Lenders Can’t Be Choosers as M&A Chokes European Leverage Loans

  • Borrowers push back on $14 billion of deals this quarter
  • Buyout slump adds to feeding frenzy for trickle of issuance

Europe’s diminished band of leveraged loan borrowers are using the lack of competition to their advantage.

Sandwich chain Pret A Manger Ltd., ice cream maker Froneri Ltd. and 15 other companies have raised loans at lower rates than originally asked for this quarter as investors turn to risky assets to boost returns. The amount raised in so-called reverse-flex deals totaled 12.6 billion euros ($14 billion), the highest quarterly tally since Bloomberg started compiling the data in 2012.

There are “significant opportunities for borrowers to re-price deals and price new issues at very tight levels,” said Hoby Buvat, London-based co-head of EMEA leveraged loans at Deutsche Bank AG. “There is plenty of investor money out there.”

Borrowers have been able to extract cheaper deals because the total number of loans sold this year has slumped by almost a fifth, leaving investors fighting over the scraps. The decline has come as uncertainty over the U.K.’s vote to leave the European Union and weak economic prospects cool private-equity buyouts, which are typically funded with leveraged loans.

Sales of new loans have declined to about 57 billion euros this year, according to data compiled by Bloomberg. With fewer new assets to buy, investors have looked to the secondary market, where loan prices rose to as high as 98.2 cents on the euro on Tuesday, the most since July 2007, according to a Standard & Poor’s index.

The imbalance has been amplified by the arrival of non-traditional loan investors as yields on the safest bonds tumbled below zero because of European Central Bank stimulus.

Tighter Deals

“ECB policy is making it hard for investors sitting on cash,” said Kevin Foley, head of loan and high-yield capital markets, EMEA, at JPMorgan Chase and Co. in London. “It’s forcing them to put money to work to get yield. That is creating an issuer-friendly dynamic which is helping push pricing on deals tighter.”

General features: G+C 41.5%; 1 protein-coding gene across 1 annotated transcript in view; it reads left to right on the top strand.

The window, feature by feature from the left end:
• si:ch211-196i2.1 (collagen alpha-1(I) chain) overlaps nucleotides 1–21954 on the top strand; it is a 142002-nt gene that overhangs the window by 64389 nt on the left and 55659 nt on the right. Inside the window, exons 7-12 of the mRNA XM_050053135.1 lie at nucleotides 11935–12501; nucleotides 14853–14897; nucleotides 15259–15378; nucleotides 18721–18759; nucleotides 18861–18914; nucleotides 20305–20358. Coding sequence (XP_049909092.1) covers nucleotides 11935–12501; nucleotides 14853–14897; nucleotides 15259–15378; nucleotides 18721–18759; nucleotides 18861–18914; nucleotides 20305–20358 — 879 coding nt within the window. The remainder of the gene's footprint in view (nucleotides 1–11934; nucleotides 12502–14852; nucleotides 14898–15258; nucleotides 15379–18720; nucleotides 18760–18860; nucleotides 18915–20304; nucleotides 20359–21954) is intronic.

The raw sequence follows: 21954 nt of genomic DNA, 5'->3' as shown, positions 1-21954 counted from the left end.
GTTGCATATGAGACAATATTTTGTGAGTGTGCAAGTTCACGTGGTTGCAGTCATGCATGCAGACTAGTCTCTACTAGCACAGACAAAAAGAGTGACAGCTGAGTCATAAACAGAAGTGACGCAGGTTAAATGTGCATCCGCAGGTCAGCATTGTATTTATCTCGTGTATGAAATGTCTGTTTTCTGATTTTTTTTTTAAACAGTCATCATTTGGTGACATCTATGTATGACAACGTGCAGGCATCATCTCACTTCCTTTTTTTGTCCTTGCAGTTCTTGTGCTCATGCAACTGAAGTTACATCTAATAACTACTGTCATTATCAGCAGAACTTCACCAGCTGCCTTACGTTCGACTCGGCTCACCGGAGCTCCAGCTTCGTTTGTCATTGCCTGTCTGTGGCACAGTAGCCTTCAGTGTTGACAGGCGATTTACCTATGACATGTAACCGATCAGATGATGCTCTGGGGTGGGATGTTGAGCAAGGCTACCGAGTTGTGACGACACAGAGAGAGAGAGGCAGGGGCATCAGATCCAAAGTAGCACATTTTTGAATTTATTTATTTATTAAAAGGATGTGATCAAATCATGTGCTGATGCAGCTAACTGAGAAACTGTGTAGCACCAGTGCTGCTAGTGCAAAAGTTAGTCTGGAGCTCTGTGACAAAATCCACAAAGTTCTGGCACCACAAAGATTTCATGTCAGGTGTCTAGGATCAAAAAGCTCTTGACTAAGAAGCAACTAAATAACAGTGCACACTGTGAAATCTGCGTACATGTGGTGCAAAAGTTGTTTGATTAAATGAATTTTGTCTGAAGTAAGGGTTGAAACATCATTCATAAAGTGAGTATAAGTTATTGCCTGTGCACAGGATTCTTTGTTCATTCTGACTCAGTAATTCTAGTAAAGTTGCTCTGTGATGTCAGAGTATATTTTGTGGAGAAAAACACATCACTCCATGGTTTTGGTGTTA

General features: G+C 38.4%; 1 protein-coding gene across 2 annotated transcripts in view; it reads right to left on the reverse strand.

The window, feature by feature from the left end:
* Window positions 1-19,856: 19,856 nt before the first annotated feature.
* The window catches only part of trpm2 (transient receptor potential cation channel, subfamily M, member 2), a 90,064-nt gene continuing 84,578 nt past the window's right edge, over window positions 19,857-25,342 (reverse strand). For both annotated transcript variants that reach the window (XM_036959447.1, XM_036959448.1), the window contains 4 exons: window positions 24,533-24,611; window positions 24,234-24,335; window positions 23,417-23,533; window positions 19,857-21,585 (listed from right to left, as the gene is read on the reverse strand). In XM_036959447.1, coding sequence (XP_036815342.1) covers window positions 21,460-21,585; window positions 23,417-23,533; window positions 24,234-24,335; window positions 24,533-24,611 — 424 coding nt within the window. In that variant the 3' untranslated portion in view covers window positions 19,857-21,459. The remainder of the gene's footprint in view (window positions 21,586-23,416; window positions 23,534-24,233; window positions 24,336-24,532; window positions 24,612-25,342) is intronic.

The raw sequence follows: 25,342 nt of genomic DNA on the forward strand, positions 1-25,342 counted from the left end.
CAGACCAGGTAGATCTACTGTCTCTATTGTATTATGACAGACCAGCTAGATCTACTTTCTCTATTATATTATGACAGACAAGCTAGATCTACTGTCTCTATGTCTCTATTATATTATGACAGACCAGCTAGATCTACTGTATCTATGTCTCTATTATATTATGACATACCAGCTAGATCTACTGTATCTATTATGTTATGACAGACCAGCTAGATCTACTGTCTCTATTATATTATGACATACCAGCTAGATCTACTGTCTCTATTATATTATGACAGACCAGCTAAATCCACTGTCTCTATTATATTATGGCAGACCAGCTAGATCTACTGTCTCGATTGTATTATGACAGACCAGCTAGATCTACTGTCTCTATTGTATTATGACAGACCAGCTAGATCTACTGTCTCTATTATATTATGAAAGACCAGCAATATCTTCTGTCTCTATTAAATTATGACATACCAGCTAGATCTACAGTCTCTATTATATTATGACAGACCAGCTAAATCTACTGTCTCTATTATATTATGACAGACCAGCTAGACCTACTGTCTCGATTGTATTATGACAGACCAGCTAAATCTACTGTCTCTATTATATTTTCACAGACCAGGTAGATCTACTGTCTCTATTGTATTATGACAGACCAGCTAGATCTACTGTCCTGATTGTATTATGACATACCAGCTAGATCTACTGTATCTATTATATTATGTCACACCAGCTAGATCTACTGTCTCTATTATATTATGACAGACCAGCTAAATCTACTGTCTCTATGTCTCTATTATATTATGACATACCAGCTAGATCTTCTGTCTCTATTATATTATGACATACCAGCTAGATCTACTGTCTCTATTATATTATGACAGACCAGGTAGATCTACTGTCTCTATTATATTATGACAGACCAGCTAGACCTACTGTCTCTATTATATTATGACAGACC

European leveraged loans returned 5.5 percent in 2015, the seventh year of gains, according to an S&P index, and are set for third-quarter earnings of 2.3 percent. By comparison, euro-denominated notes lost 0.6 percent last year and this quarter’s returns are 1.9 percent, Bloomberg Barclays index data.

Borrowers may have a limited window of opportunity, with the U.S. general election in November and Italy’s constitutional referendum potentially stirring market volatility. A pick-up in M&A deals this month may also signal a rebound in loan supply. 

Stronger Hand

Before then, borrowers may be dealt an even stronger hand. Deutsche Bank’s Buvat forecasts more private equity firms will exit investments and repay existing loans, a trend that could flood the market with even more investor money.

Among those deals, London-based private equity firm CVC Capital Partners is selling Spanish hospital group Quironsalud for 5.76 billion euros and Nordic payments firm Nets A/S is being sold by Advent International Corp. and partners.

“New issue supply and demand is currently imbalanced, weighted towards demand,” said Benjamin Edgar, a London-based portfolio manager at Intermediate Capital Group, which has 22 billion euros under management.

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